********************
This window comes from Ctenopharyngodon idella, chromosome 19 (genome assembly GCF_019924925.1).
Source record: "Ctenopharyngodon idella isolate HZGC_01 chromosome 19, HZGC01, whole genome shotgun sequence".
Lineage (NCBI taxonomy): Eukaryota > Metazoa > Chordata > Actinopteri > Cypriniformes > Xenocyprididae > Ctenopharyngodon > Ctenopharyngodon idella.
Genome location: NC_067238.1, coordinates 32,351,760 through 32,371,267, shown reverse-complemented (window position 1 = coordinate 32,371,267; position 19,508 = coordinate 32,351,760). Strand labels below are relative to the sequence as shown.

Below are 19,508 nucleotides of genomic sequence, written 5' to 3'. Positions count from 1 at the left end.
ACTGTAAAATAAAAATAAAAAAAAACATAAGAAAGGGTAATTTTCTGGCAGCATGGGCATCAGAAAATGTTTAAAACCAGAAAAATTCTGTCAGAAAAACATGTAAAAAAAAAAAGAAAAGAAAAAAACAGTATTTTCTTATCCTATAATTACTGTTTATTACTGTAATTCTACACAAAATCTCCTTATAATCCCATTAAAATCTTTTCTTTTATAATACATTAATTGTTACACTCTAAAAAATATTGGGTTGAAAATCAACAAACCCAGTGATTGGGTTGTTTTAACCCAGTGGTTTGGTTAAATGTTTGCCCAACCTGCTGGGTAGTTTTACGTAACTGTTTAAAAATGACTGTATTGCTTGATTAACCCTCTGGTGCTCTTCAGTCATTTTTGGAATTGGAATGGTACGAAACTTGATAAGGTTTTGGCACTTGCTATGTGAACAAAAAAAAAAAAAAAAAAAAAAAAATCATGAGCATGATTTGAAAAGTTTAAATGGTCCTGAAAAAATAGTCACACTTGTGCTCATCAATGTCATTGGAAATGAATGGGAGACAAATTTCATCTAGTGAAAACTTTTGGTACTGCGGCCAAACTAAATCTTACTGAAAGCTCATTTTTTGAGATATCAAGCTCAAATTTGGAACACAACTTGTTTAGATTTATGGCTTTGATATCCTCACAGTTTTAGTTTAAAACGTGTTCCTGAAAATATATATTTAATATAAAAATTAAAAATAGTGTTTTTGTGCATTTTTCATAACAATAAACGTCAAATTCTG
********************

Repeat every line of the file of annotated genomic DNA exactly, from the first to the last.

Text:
This window comes from Ctenopharyngodon idella, chromosome 19 (genome assembly GCF_019924925.1).
Source record: "Ctenopharyngodon idella isolate HZGC_01 chromosome 19, HZGC01, whole genome shotgun sequence".
Lineage (NCBI taxonomy): Eukaryota > Metazoa > Chordata > Actinopteri > Cypriniformes > Xenocyprididae > Ctenopharyngodon > Ctenopharyngodon idella.
Genome location: NC_067238.1, coordinates 32,351,760 through 32,371,267, shown reverse-complemented (window position 1 = coordinate 32,371,267; position 19,508 = coordinate 32,351,760). Strand labels below are relative to the sequence as shown.

Below are 19,508 nucleotides of genomic sequence, written 5' to 3'. Positions count from 1 at the left end.
ACTGTAAAATAAAAATAAAAAAAAACATAAGAAAGGGTAATTTTCTGGCAGCATGGGCATCAGAAAATGTTTAAAACCAGAAAAATTCTGTCAGAAAAACATGTAAAAAAAAAAAGAAAAGAAAAAAACAGTATTTTCTTATCCTATAATTACTGTTTATTACTGTAATTCTACACAAAATCTCCTTATAATCCCATTAAAATCTTTTCTTTTATAATACATTAATTGTTACACTCTAAAAAATATTGGGTTGAAAATCAACAAACCCAGTGATTGGGTTGTTTTAACCCAGTGGTTTGGTTAAATGTTTGCCCAACCTGCTGGGTAGTTTTACGTAACTGTTTAAAAATGACTGTATTGCTTGATTAACCCTCTGGTGCTCTTCAGTCATTTTTGGAATTGGAATGGTACGAAACTTGATAAGGTTTTGGCACTTGCTATGTGAACAAAAAAAAAAAAAAAAAAAAAAAAATCATGAGCATGATTTGAAAAGTTTAAATGGTCCTGAAAAAATAGTCACACTTGTGCTCATCAATGTCATTGGAAATGAATGGGAGACAAATTTCATCTAGTGAAAACTTTTGGTACTGCGGCCAAACTAAATCTTACTGAAAGCTCATTTTTTGAGATATCAAGCTCAAATTTGGAACACAACTTGTTTAGATTTATGGCTTTGATATCCTCACAGTTTTAGTTTAAAACGTGTTCCTGAAAATATATATTTAATATAAAAATTAAAAATAGTGTTTTTGTGCATTTTTCATAACAATAAACGTCAAATTCTG